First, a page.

(CNN) -- Hoping to improve its footing in the burgeoning tablet wars, RIM on Tuesday released a video that it says shows its forthcoming BlackBerry PlayBook outperforming Apple's iPad.
In the video, posted on BlackBerry's blog, an engineer loads Web pages on both tablet computers.
In two test runs, the PlayBook appears to render the page quicker than the iPad.
The tester says the cache and cookies were deleted on both devices and they were both run on the same dedicated Wi-Fi network.
Then there was the easy jab. He loads up a page heavily dependent on Adobe Flash images. Apple's mobile devices famously don't use Flash, which CEO Steve Jobs has described as buggy, insecure and a drain on computer batteries.
The result? A page covered with colorful, animated images on the PlayBook and a mostly white screen on the iPad.
"In addition to Flash, the PlayBook is built to support open Web standards," he said. "So developers have the freedom to choose how best to create great Web experiences."
That's a not-so-subtle shot at the way Apple requires apps for its devices to be approved internally before going on sale in the Apple Store -- a process some developers have complained is arbitrary and hard to predict.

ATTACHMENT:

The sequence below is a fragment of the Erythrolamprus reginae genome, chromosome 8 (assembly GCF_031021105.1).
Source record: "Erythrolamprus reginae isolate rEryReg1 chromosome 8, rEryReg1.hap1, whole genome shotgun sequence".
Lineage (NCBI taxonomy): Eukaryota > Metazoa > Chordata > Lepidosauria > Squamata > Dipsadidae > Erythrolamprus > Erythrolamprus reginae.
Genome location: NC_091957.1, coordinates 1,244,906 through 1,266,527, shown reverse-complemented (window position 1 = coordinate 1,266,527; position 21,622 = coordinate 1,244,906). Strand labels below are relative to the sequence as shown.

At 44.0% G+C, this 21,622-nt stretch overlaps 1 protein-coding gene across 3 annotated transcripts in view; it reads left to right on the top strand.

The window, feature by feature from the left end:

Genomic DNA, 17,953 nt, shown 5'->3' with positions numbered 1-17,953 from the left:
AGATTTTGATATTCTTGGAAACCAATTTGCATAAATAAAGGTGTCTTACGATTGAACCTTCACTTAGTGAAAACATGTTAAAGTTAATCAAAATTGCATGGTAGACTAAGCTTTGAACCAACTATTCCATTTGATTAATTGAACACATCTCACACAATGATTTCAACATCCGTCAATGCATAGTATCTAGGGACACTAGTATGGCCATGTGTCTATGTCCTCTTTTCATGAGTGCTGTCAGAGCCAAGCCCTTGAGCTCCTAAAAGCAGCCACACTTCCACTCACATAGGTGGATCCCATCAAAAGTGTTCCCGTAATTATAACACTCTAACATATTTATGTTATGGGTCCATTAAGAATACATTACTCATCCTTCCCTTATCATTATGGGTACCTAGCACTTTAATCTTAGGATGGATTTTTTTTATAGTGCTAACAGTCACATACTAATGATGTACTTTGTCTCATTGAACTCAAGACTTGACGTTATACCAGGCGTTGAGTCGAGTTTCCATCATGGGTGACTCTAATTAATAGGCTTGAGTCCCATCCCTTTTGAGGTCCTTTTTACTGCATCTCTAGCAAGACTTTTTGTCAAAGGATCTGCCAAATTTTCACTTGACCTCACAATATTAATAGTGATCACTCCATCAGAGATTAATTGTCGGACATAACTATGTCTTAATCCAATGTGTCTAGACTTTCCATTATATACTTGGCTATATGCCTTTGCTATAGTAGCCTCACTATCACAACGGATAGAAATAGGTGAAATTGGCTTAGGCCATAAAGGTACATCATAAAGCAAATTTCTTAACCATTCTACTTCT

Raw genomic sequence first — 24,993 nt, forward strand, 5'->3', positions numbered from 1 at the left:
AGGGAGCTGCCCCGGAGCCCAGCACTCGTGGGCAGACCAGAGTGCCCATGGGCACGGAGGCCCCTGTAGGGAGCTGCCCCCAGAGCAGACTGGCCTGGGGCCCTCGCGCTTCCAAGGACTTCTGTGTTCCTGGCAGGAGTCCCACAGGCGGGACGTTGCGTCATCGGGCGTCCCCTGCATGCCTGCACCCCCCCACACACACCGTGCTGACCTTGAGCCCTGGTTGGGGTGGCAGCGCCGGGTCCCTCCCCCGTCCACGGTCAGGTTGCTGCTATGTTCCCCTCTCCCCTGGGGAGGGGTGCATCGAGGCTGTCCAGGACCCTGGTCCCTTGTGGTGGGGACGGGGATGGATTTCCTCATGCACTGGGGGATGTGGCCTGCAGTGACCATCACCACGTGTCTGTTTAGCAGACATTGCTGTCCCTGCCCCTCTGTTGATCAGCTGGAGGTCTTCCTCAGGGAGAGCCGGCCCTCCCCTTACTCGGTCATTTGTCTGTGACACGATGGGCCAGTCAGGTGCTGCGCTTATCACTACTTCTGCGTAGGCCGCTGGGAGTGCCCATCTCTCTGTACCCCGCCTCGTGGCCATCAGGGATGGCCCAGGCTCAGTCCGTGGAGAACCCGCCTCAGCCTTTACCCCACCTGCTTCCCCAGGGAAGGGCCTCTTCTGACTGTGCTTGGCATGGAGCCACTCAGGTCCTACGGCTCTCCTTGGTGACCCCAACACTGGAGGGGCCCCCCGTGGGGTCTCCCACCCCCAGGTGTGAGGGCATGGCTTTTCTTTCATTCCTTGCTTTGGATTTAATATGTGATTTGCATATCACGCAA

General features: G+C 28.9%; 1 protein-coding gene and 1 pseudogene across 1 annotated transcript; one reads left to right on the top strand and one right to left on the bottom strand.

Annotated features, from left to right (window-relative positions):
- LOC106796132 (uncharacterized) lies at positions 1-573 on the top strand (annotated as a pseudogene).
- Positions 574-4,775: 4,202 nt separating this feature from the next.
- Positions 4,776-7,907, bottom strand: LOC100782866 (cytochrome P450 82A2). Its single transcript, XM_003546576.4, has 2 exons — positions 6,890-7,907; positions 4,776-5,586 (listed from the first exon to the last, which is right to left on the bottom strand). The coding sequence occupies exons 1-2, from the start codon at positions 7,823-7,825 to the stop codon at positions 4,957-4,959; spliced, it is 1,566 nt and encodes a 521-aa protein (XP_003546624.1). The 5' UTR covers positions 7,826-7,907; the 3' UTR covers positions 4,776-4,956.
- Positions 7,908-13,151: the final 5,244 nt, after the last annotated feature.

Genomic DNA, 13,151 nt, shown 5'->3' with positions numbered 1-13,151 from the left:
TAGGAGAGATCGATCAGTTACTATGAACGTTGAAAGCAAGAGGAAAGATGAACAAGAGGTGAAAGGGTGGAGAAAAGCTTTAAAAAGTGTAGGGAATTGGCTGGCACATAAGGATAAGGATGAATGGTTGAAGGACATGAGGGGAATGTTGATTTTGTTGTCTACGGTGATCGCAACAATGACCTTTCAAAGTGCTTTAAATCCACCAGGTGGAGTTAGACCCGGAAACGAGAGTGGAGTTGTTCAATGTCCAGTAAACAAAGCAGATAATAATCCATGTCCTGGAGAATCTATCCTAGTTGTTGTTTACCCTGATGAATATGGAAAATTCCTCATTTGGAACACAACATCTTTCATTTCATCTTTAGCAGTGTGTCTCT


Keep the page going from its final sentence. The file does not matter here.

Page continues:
Apple did not resond to an e-mail seeking comment for this story.
Unveiled in September, the PlayBook is scheduled to be released in the United States early next year and elsewhere later in 2011.
It will have a 7-inch touchscreen, compared to the 9.7-inch iPad screen, and have front and back-facing cameras for videoconferencing. It will run on Wi-Fi, with 3G and 4G models to come.
But Tuesday's video left some questions unanswered.
First, the price. RIM has said the PlayBook will be "under $500." But it's unclear how far under, or whether that price includes a data plan. (The iPad starts at $499).
And it's unclear whether the model used in Tuesday's video is a prototype or finished product.
RIM was displaying the PlayBook Tuesday at the Web 2.0 Summit in San Francisco. But it was display-only, so visitors couldn't take it for a spin themselves.
The push for the PlayBook comes as Samsung's Galaxy tablet computer hits the market. The Galaxy, which runs Google's Android operating system, has been described as the most serious competitor yet to the iPad, which has dominated the tablet field since it was released in April.